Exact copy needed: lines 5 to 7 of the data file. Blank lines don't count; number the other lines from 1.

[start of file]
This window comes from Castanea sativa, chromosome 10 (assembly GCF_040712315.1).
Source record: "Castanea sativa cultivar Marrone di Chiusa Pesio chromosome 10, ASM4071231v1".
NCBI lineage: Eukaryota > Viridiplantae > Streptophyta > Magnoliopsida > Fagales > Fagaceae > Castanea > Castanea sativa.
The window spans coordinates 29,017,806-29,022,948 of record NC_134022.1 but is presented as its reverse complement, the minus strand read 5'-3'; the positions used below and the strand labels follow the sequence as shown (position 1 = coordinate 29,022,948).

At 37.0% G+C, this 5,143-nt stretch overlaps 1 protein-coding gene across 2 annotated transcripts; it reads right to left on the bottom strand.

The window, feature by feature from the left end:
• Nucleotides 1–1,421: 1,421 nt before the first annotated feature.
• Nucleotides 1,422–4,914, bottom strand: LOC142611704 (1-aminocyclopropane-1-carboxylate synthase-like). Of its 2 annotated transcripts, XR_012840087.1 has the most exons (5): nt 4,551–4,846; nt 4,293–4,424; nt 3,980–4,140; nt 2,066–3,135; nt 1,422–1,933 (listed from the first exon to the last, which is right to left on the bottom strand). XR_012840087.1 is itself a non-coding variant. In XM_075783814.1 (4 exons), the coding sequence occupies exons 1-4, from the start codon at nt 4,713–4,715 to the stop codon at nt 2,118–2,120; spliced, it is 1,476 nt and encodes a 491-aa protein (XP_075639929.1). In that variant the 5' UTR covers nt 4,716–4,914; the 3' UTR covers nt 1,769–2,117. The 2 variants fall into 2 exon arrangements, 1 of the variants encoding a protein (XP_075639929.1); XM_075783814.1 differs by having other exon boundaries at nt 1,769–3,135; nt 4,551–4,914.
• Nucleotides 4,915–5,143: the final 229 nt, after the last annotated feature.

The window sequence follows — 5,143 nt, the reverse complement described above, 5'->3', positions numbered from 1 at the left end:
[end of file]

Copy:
At 37.0% G+C, this 5,143-nt stretch overlaps 1 protein-coding gene across 2 annotated transcripts; it reads right to left on the bottom strand.

The window, feature by feature from the left end:
• Nucleotides 1–1,421: 1,421 nt before the first annotated feature.